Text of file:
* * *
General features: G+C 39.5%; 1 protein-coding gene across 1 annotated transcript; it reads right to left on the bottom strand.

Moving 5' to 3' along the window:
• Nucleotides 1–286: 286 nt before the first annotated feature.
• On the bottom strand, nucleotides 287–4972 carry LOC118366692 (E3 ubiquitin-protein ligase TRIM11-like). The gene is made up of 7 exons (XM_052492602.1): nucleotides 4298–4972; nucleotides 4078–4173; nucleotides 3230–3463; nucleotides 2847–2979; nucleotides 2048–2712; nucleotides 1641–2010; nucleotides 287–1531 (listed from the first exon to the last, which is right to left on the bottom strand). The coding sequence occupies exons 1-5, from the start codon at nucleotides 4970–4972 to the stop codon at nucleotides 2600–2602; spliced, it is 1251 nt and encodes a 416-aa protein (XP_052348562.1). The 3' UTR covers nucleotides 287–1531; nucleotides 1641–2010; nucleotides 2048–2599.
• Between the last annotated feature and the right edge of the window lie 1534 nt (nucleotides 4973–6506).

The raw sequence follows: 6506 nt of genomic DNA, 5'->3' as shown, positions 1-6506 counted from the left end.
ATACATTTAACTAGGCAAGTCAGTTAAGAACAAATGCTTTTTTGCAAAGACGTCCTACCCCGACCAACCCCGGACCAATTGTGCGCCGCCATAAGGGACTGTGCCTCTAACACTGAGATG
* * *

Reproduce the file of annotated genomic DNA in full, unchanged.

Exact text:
General features: G+C 39.5%; 1 protein-coding gene across 1 annotated transcript; it reads right to left on the bottom strand.

Moving 5' to 3' along the window:
• Nucleotides 1–286: 286 nt before the first annotated feature.
• On the bottom strand, nucleotides 287–4972 carry LOC118366692 (E3 ubiquitin-protein ligase TRIM11-like). The gene is made up of 7 exons (XM_052492602.1): nucleotides 4298–4972; nucleotides 4078–4173; nucleotides 3230–3463; nucleotides 2847–2979; nucleotides 2048–2712; nucleotides 1641–2010; nucleotides 287–1531 (listed from the first exon to the last, which is right to left on the bottom strand). The coding sequence occupies exons 1-5, from the start codon at nucleotides 4970–4972 to the stop codon at nucleotides 2600–2602; spliced, it is 1251 nt and encodes a 416-aa protein (XP_052348562.1). The 3' UTR covers nucleotides 287–1531; nucleotides 1641–2010; nucleotides 2048–2599.
• Between the last annotated feature and the right edge of the window lie 1534 nt (nucleotides 4973–6506).

The raw sequence follows: 6506 nt of genomic DNA, 5'->3' as shown, positions 1-6506 counted from the left end.
ATACATTTAACTAGGCAAGTCAGTTAAGAACAAATGCTTTTTTGCAAAGACGTCCTACCCCGACCAACCCCGGACCAATTGTGCGCCGCCATAAGGGACTGTGCCTCTAACACTGAGATG